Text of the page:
3D printer enthusiasts in the suburbs unite to produce face shields and masks
Several weeks ago, Grayslake resident Daniel Busse decided to apply his 3D printing hobby to create personal protective equipment for health care workers and others.
To gauge the need, he put out a feeler on Facebook.
"I got more requests than I could handle," Busse, a systems engineer for Apple Inc., recalled Monday.
So, he asked for help. And what began with a few other 3D printer enthusiasts working individually has grown into a well-organized volunteer operation called Northern Illinois Makers COVID-19 PPE Support.
Since being created April 1, the roster of "makers" has grown to about 120 with defined roles and tasks.
Resources and supplies have been pooled to meet more than 80 requests so far. To date, 2,000 face shields have been made and delivered, with another 800 in progress and more planned.
"We haven't asked anybody to put in a request in a week," Busse said. "We're still trying to catch up."
Northern Illinois Makers also has received requests for more than 4,000 fabric masks. They're recruiting volunteers, particularly those who can sew masks.
"We've received requests for thousands of face shields and sewn masks for organizations all over northern Illinois and the demand is only getting greater," Busse said.
Elizabeth Van Orden, an Arlington Heights resident and project manager at W.W. Grainger Inc., is among the group's founding members. Using her expertise to connect the virtual dots, she has coordinated makers with those who secure materials and others to produce and deliver face shields from a National Institutes of Health model.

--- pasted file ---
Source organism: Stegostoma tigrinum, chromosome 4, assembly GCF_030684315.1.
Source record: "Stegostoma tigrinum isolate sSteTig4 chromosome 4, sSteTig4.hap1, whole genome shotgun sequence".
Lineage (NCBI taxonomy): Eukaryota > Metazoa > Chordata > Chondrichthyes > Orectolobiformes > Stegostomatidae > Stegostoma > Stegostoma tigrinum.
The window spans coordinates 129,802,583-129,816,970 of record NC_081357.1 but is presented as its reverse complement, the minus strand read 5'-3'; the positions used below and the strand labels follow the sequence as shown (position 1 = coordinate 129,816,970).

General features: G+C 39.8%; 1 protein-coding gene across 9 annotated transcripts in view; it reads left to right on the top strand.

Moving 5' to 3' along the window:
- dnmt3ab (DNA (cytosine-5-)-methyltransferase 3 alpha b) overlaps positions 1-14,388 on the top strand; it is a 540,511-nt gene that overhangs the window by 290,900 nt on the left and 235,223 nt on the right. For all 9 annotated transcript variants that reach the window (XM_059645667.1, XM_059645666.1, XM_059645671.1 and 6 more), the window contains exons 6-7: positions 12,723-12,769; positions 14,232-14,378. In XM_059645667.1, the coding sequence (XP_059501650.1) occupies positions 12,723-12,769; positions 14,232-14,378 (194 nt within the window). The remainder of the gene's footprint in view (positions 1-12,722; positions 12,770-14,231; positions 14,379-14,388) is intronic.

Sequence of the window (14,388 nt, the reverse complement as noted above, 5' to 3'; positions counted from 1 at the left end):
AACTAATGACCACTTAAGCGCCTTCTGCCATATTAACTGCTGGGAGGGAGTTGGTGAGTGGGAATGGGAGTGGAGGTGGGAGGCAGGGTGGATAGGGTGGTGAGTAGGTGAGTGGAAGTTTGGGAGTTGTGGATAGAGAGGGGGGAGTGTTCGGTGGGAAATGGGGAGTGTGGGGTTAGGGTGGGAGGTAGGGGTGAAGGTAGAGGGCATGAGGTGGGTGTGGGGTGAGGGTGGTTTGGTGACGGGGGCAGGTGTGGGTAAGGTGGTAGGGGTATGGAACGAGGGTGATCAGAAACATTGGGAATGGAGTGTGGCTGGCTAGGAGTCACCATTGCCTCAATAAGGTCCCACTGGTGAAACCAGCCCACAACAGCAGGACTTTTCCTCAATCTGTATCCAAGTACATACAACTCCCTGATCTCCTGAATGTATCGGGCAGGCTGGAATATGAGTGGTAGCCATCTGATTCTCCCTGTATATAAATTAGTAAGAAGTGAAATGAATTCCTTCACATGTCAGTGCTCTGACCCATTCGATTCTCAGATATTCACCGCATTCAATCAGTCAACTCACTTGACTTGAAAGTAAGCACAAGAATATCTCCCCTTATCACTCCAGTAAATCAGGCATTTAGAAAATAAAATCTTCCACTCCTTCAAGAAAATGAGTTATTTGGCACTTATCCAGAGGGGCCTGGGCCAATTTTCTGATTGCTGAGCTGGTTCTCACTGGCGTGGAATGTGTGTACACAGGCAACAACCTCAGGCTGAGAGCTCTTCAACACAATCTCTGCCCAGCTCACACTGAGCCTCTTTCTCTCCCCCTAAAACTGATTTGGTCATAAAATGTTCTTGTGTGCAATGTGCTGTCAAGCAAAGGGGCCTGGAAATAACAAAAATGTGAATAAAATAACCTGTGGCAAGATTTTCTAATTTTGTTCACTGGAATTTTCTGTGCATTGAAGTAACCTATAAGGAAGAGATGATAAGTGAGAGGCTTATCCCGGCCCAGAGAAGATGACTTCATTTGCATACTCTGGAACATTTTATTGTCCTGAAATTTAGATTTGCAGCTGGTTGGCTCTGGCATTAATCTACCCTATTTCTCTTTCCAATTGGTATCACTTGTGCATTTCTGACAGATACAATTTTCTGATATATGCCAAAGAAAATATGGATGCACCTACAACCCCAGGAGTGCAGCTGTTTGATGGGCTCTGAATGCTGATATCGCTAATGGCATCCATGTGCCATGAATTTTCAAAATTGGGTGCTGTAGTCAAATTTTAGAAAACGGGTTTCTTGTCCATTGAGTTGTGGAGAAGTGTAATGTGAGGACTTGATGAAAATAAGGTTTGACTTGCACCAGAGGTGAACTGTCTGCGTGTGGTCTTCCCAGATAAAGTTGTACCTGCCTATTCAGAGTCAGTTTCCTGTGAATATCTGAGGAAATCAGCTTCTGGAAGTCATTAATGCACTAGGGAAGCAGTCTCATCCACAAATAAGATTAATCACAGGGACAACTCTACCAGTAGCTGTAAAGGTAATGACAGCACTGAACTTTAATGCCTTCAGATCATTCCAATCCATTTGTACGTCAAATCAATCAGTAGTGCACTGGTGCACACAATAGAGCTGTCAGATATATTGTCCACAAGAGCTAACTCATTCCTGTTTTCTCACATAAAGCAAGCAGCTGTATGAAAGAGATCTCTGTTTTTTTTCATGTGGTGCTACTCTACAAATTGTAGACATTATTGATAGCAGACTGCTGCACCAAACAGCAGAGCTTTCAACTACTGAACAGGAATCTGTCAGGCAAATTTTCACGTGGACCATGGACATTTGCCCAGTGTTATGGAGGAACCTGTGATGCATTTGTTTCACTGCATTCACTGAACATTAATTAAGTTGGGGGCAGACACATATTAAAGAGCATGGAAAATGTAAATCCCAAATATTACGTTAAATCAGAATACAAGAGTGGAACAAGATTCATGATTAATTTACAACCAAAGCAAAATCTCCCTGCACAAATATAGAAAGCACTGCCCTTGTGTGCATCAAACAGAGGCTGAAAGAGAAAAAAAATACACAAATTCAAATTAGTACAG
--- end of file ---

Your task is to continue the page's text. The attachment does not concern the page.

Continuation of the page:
"We very quickly have established a supply and distribution chain," she said. "We have people working on all different areas."
That includes Lauren Jackson, who oversees prepping and packaging. Jackson, a Mundelein resident and Fremont Public Library trustee, owns a 3D printing business and creates home decor.
She is using her three 3D printers as well as two others from the library to make about 100 shields a day. Her husband, Scott, who programs robots for industrial manufacturing, is building a sixth 3D printer.
"I would say this is very much more like an actual business than a group of people making something that's needed," she said.
Gurnee resident Kenny Ulrich, who is busy with his day job involving digital media webcasting for corporate clients, also is on Northern Illinois Makers' leadership team.
"People in Gurnee came out of the woodwork with 3D printers," he said.
The beneficiaries have been those like Haily Sobon and co-workers in the radiology department at Advocate Good Shepherd Hospital near Barington.
"I hope they know that it means a lot to the health care workers," she said.
Most 3D printed shields cost about $1 in material and about two hours to print and assemble, Busse said.